Yesterday’s The Writer’s Almanac featured one of my favorite poems of all time: Question, by May Swenson:
Body my house
my horse my hound
what will I do
when you are fallen
Where will I sleep
How will I ride
What will I hunt
I used to recite the first lines regularly and hearing that poem in my ears as I ran this morning and caught up on some podcasts brought home once again how ephemeral and fleeting experience and life is. I think I will return to reciting that poem or others like it on a daily basis. The regular reminder of death creates a sharpened edge to the day. The knife edge of melancholy and joy in the moment. The beauty of death is the grace it sheds upon the living.
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I’m working on a website that’s all about how we think about (or refuse to think about) death. Well, I’m working on the plan. Hope to have the site done before I die.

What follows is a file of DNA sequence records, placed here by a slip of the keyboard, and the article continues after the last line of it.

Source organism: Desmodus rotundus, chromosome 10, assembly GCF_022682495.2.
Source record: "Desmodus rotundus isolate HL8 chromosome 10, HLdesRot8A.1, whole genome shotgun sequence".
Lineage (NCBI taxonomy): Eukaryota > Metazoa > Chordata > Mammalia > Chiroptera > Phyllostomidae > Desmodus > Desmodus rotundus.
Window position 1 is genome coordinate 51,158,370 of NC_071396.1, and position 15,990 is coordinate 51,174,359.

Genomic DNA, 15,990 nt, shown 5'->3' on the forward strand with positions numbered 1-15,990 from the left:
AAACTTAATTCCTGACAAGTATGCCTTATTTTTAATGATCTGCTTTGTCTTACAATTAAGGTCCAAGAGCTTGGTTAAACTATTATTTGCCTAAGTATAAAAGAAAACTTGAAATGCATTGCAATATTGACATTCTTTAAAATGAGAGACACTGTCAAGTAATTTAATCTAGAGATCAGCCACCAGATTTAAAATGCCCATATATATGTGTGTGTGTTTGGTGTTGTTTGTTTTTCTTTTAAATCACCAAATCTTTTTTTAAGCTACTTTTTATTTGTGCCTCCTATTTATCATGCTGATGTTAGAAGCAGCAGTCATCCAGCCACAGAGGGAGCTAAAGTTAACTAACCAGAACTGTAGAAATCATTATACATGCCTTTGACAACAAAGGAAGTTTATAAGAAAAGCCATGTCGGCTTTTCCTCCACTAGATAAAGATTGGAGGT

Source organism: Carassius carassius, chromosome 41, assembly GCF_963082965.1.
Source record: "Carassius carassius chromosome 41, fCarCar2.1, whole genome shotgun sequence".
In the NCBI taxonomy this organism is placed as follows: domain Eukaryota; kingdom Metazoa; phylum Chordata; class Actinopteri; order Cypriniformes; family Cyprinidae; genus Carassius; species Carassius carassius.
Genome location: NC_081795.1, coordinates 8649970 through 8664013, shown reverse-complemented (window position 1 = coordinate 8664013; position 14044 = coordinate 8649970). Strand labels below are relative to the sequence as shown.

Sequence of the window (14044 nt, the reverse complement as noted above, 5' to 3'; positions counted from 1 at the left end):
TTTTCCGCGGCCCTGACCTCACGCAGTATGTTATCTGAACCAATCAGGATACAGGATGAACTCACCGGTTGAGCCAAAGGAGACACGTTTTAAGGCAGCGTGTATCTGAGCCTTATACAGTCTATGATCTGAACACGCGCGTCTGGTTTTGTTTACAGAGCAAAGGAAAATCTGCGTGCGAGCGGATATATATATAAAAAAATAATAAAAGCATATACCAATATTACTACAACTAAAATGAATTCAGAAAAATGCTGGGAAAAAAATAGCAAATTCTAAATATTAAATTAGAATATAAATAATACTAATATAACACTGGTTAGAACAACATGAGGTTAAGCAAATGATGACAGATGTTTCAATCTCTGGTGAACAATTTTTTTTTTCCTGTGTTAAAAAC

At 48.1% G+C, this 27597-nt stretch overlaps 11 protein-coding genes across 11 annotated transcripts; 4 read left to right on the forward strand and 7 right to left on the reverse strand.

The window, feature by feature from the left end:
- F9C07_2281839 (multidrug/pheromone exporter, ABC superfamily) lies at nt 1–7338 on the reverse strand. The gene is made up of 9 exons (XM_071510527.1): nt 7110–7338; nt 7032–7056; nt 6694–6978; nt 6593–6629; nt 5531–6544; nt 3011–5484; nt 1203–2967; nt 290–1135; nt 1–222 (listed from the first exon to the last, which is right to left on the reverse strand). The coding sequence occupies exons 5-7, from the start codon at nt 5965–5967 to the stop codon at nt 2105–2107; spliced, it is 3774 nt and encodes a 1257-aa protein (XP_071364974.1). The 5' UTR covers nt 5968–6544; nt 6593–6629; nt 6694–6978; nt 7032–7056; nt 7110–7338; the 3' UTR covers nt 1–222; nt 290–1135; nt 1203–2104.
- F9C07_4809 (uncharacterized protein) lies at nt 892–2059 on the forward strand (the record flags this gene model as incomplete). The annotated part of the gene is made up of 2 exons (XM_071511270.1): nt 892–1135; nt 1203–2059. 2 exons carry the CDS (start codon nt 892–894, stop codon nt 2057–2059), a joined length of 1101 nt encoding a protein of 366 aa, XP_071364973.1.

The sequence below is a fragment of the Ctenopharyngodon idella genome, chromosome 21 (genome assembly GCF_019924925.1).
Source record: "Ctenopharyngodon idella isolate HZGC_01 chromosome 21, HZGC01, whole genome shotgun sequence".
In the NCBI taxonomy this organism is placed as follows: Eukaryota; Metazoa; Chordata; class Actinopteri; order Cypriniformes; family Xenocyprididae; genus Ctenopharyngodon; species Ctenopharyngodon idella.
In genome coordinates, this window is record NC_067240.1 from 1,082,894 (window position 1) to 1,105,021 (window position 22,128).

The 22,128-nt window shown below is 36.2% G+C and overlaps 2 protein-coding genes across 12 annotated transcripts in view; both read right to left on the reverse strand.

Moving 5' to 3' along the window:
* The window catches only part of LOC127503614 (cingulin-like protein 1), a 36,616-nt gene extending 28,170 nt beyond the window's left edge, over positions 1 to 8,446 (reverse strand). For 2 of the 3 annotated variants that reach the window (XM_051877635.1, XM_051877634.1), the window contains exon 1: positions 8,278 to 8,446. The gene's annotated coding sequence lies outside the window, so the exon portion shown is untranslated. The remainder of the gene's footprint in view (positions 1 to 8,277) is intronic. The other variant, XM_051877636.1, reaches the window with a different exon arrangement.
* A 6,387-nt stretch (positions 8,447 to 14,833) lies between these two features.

Concur with Bob and Steven. My best friend and I discuss death and dying regularly. Our friends think we’re nuts but “The unexamined life is not worth living” after all.
As Virgil wrote, TEMPUS FUGIT
It is the end of our days that gives a sense of urgency and importance (and sometimes panic) to the days we have. So much to do, such a short life to do it.